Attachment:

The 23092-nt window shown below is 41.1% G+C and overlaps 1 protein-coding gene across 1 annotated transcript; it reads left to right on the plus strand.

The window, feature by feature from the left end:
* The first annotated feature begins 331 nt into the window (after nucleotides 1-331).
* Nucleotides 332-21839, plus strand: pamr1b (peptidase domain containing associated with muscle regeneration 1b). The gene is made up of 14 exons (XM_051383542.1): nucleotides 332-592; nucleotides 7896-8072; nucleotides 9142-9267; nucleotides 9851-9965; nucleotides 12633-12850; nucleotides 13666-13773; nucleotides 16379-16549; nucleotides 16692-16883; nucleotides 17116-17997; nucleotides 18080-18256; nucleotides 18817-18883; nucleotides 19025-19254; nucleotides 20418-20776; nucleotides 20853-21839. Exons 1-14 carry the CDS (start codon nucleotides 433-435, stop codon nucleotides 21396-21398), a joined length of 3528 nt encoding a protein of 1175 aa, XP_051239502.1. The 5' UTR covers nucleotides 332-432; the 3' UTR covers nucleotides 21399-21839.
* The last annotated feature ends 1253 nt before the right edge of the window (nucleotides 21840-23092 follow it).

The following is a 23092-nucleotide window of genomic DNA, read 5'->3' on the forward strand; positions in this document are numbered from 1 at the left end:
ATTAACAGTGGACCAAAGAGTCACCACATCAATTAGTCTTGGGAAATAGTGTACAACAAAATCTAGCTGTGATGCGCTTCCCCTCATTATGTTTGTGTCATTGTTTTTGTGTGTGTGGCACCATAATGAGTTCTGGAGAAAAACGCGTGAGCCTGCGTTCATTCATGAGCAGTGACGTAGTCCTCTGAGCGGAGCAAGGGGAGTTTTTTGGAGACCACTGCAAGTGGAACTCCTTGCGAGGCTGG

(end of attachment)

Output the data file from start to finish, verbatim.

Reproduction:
The 23092-nt window shown below is 41.1% G+C and overlaps 1 protein-coding gene across 1 annotated transcript; it reads left to right on the plus strand.

The window, feature by feature from the left end:
* The first annotated feature begins 331 nt into the window (after nucleotides 1-331).
* Nucleotides 332-21839, plus strand: pamr1b (peptidase domain containing associated with muscle regeneration 1b). The gene is made up of 14 exons (XM_051383542.1): nucleotides 332-592; nucleotides 7896-8072; nucleotides 9142-9267; nucleotides 9851-9965; nucleotides 12633-12850; nucleotides 13666-13773; nucleotides 16379-16549; nucleotides 16692-16883; nucleotides 17116-17997; nucleotides 18080-18256; nucleotides 18817-18883; nucleotides 19025-19254; nucleotides 20418-20776; nucleotides 20853-21839. Exons 1-14 carry the CDS (start codon nucleotides 433-435, stop codon nucleotides 21396-21398), a joined length of 3528 nt encoding a protein of 1175 aa, XP_051239502.1. The 5' UTR covers nucleotides 332-432; the 3' UTR covers nucleotides 21399-21839.
* The last annotated feature ends 1253 nt before the right edge of the window (nucleotides 21840-23092 follow it).

The following is a 23092-nucleotide window of genomic DNA, read 5'->3' on the forward strand; positions in this document are numbered from 1 at the left end:
ATTAACAGTGGACCAAAGAGTCACCACATCAATTAGTCTTGGGAAATAGTGTACAACAAAATCTAGCTGTGATGCGCTTCCCCTCATTATGTTTGTGTCATTGTTTTTGTGTGTGTGGCACCATAATGAGTTCTGGAGAAAAACGCGTGAGCCTGCGTTCATTCATGAGCAGTGACGTAGTCCTCTGAGCGGAGCAAGGGGAGTTTTTTGGAGACCACTGCAAGTGGAACTCCTTGCGAGGCTGG